The Broadband India Forum (BIF) is unhappy over the Digital Communications Commission’s decision to reject telecom regulator TRAI’s recommendation to allow spectrum allocations to enterprises for private 5G networks, and is looking to the Indian Cabinet to overturn the decision.
The BIF, which represents Cisco, Amazon, Google, Microsoft, Facebook-owner Meta, Qualcomm and Intel among others, said that TRAI’s call to allow enterprises to acquire spectrum through the administrative process is “most appropriate”. The BIF also says private 5G networks by enterprises would boost employment opportunities and business and translate into greater economic output and benefits.
However, Indian telecom operators like Reliance Jio, Bharti Airtel and Vodafone Idea had opposed the move, arguing that it will dramatically alter the industry dynamics, kill the 5G business case in India and hurt the financial health of the industry rather than improve it.
The DCC – an inter-ministerial panel with the Department of Telecommunications (DoT) secretary as its chairman – last week accepted telcos’ demand to disallow reserving spectrum for captive usage by enterprises.
T V Ramachandran, president of BIF told the Economic Times that DCC’s decision not to allow the captive use of spectrum “would be a huge setback to India’s broader ambitions of digitalising its industry, healthcare systems, logistics hubs, agriculture processes or even leveraging its current geopolitical advantage to transform its manufacturing abilities to global levels.”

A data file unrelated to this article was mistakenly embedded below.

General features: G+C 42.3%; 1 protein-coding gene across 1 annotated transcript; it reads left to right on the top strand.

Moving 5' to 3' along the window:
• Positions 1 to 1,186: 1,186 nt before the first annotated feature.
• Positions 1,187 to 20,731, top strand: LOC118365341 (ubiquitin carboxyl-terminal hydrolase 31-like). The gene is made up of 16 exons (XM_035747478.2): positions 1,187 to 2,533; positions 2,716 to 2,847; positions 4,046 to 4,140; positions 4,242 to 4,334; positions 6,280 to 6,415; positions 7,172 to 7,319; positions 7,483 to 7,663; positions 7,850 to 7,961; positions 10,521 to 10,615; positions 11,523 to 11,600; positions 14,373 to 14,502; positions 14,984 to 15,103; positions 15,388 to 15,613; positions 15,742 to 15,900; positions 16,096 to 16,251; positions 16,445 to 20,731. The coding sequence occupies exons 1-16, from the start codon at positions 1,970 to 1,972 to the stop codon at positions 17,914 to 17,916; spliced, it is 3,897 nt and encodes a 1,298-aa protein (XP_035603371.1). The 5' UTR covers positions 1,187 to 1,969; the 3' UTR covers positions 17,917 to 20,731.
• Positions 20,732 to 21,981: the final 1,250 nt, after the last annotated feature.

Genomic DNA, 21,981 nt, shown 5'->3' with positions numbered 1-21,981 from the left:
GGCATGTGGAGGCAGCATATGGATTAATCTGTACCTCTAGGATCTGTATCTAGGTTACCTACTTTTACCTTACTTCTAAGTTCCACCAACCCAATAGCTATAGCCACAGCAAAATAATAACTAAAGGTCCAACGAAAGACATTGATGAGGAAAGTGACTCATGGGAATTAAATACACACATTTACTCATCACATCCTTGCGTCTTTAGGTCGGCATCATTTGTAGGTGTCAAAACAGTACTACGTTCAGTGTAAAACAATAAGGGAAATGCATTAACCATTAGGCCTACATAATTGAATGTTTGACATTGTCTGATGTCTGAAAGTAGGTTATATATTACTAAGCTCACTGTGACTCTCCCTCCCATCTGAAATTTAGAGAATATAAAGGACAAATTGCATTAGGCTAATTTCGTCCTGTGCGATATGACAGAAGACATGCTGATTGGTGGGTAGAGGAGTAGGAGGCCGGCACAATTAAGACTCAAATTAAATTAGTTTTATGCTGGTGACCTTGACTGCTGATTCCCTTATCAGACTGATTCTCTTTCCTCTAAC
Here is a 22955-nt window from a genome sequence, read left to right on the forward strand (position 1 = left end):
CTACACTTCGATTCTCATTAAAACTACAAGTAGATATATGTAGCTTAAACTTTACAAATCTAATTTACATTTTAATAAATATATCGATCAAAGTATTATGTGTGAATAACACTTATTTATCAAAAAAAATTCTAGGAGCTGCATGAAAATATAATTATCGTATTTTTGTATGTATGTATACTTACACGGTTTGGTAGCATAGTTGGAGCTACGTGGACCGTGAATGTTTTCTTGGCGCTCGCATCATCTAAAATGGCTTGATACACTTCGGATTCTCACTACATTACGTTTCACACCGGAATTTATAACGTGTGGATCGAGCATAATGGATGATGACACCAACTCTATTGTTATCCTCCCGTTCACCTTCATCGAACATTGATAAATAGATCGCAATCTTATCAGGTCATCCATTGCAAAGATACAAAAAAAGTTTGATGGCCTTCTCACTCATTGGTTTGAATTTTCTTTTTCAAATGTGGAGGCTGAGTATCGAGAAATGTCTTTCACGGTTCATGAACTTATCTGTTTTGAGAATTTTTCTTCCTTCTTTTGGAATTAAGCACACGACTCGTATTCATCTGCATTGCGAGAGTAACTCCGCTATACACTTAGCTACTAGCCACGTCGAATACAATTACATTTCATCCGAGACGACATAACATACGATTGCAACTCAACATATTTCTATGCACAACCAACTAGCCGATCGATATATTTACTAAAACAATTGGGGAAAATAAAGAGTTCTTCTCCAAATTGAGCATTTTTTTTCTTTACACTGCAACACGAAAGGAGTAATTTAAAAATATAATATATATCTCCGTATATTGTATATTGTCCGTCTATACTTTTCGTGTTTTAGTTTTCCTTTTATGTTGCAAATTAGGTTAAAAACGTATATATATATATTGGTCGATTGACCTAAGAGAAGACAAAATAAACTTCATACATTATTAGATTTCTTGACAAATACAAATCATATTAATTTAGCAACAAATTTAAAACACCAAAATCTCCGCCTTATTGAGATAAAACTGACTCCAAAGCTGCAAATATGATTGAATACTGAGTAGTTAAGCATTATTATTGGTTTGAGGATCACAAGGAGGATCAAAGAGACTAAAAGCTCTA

He expects the Cabinet to take a “well-considered decision” on the issue.
Last month, French IT company Capgemini and Finnish telecom gear maker Nokia supported reserving 5G spectrum for captive usage by enterprises.
Capgemini said that such a move will give companies “better control” over their plans and operations and reduce their dependence on telecom operators. Nokia said that it was ready to tap the 5G private networks-related opportunity with Indian enterprises.
Indian FMCG conglomerate ITC and the National Association of Software and Service Companies (Nasscom), which represents Indian IT services companies, also demanded the government to release spectrum for captive use.
“Greater control over network design and spectrum management are crucial enablers for the success of NPNs across a diverse and constantly evolving set of end-use requirements. Therefore, direct licensing of earmarked spectrum, is likely to enable a greater number of use cases for NPNs, while also providing certainty to enterprises on the availability spectrum access for the duration of the licences,” Nasscom had said.